Note that it's the same word count and sort of the same idea - Manhattan is home to everything, including Columbia, so how is that going to impact your experience - but it was phrased in a way that surely trapped people. We told our clients over and over last year that their peers would wind up waxing poetic about how great New York is - and that staying on Why Columbia would allow them a massive advantage. Sure enough, this seems to have happened, as the school was forced to write the question in a more obvious way.
Once the dust settles, what do we have here? Same as last year: the Why Columbia part of the typical Career Goals progression. The focus just happens to be on shaping that response around Columbia's built-in geographic advantage. So things like the famed Speaker Series might play a more a central role than something on the esoteric side of the spectrum. The other thing to recognize about this question is that it's just long enough to allow for not only "how being at the very center of business is going to be great for me" but also "this same dynamic allows me to make an impact." If you are going to be at the very center of business - and you are someone with the talent, skill, and personality to make an impact - wouldn't this be the place to do it? To pass on the chance to advertise your own impact-making ability is likely a mistake. Therefore, just as last year, it pays to think of this question as being one central idea with two splintering responses.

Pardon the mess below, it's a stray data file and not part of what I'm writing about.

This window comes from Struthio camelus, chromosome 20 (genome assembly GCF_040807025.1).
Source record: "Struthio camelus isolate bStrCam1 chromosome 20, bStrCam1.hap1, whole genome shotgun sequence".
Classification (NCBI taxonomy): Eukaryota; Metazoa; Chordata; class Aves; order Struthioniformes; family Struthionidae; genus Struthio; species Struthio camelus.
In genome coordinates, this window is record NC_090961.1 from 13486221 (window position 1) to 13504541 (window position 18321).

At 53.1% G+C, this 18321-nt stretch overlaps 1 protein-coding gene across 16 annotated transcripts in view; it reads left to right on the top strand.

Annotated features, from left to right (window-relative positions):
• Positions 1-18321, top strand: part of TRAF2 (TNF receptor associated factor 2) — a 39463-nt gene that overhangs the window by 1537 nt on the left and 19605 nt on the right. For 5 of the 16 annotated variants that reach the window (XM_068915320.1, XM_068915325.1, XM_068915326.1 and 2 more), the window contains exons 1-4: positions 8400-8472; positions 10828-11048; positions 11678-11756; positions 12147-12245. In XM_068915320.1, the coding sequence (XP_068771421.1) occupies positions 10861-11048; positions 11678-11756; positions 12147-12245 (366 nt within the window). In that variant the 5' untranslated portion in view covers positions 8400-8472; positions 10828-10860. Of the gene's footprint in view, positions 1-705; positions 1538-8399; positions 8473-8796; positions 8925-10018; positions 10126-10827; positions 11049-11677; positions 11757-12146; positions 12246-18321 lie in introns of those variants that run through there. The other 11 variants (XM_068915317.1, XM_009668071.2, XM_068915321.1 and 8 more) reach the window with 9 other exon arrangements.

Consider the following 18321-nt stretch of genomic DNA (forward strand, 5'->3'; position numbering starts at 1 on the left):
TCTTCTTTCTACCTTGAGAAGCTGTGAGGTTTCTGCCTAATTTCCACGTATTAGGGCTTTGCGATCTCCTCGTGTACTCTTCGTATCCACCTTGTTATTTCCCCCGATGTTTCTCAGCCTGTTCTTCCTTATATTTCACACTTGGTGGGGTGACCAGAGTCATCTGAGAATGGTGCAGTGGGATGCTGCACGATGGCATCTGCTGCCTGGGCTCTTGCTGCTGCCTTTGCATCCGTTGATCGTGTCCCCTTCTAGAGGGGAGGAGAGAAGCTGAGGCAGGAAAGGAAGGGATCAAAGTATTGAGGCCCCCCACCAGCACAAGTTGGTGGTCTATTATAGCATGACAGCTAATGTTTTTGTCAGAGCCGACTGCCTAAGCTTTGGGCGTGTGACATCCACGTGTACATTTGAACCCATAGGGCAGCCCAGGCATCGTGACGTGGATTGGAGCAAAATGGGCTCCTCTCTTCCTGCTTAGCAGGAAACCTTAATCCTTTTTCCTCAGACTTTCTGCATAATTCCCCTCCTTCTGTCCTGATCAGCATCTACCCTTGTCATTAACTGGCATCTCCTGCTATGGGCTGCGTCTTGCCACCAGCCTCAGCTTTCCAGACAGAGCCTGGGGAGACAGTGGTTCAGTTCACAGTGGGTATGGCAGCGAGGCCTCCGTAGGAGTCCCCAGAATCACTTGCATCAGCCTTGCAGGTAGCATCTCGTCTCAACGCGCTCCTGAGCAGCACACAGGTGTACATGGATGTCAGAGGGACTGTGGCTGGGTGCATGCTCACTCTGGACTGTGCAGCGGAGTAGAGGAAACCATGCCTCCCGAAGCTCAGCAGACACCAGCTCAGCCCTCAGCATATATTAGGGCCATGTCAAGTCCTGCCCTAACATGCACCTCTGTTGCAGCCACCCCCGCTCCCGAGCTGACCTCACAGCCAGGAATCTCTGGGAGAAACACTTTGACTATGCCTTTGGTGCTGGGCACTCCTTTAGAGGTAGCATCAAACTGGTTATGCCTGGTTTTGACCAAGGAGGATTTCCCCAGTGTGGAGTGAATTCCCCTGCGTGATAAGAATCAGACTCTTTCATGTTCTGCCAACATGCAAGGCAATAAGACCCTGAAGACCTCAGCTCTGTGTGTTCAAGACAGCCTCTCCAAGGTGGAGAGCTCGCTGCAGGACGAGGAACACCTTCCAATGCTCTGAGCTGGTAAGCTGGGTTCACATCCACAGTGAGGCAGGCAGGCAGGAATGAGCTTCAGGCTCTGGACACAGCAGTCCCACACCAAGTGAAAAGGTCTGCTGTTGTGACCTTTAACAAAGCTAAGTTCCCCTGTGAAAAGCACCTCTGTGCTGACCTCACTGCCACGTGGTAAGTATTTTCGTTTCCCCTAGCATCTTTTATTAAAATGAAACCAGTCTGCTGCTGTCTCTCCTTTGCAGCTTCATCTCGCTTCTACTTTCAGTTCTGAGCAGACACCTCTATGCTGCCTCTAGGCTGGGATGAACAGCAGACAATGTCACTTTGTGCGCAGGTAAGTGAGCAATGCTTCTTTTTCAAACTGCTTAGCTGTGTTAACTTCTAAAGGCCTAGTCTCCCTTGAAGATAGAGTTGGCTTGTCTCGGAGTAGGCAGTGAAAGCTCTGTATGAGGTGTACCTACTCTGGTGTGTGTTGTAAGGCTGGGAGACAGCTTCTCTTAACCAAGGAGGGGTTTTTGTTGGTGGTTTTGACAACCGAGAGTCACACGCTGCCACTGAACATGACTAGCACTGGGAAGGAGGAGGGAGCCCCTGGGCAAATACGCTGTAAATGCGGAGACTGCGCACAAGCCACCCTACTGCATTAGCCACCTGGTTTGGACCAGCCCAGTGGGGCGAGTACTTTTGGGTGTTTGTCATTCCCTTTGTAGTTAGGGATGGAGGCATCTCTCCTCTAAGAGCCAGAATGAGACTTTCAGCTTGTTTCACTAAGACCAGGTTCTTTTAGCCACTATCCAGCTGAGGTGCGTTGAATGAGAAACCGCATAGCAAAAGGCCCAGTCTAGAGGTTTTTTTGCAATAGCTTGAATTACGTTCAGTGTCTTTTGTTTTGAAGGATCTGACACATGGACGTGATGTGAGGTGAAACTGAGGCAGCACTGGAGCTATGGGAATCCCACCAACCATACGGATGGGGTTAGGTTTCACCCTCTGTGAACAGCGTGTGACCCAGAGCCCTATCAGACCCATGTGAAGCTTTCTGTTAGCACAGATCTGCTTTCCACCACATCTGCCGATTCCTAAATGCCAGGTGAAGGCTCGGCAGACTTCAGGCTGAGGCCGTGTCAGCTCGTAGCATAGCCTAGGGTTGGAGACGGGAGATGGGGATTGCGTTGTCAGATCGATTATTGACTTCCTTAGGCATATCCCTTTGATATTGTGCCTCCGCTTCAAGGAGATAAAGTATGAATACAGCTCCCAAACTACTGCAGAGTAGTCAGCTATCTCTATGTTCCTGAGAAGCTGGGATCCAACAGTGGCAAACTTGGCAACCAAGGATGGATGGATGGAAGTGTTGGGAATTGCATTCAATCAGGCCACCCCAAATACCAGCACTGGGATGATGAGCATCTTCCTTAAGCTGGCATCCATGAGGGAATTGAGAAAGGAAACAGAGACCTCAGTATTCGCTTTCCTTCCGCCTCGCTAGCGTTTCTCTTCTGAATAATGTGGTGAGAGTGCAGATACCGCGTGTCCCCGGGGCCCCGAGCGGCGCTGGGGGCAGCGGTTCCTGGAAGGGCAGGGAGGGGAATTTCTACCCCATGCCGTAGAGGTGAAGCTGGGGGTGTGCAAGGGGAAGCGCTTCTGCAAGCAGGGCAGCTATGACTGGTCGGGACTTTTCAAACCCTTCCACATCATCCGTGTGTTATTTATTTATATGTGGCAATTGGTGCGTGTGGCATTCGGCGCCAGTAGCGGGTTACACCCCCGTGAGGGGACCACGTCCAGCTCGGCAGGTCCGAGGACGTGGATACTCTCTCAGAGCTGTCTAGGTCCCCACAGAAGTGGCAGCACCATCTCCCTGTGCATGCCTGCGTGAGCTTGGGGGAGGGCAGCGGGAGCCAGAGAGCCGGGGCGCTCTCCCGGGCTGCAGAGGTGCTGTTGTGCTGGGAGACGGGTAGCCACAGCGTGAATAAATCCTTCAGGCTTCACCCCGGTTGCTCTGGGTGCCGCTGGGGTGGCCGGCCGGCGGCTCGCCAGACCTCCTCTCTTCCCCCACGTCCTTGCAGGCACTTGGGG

Here we have a question that survived completely intact from last year, which is not a huge surprise as it was a great question. Since there is no new aspect to break down, nor do we want to give away all of our insight for free (out of respect for our clients), let me just say why I like it:
First, it is a "fork" question, meaning you can go in multiple directions with your answer, depending on who you are. If you are a non-traditional applicant without an obviously star-studded resume, it might be wise to bolster a key MBA theme like leadership in this space. Conversely, if you are a star, it's going to be far better to offer up something fun or quirky rather than doubling down on how awesome you are, such that you build a complete picture of yourself. How to tackle the question depends entirely on the rest of your app and it's surely a place to get quality guidance. I can honestly say that this question was different for each one of my clients last year.
Second, I like the language used - "pleasantly surprised" - because it gives us tremendous insight into what a good answer will feature. Surprise requires that it be something that is not already in the app. "People in your Cluster" is a proxy for the reader. Don't take it too literally, but instead think "what will the reader be surprised to learn at this point?" The "pleasantly" part is also instructive because that means it needs to go beyond trivia. Telling someone you auditioned for American Idol is all well and good, but how is that a "pleasant" surprise - it's not, it's just a surprise. If you auditioned for American Idol once and it gave you a cool idea for a singing competition that you want to bring to Columbia, well, now you are on the right track. To rephrase: if you state something obvious or you state something purely selfish with no intent to benefit others, you are leaving a ton on the table and you might just come across as an unlikable person. So while this question seems fun and innocuous, it's actually pretty loaded and can be a tripwire if you are not being smart and thoughtful about it.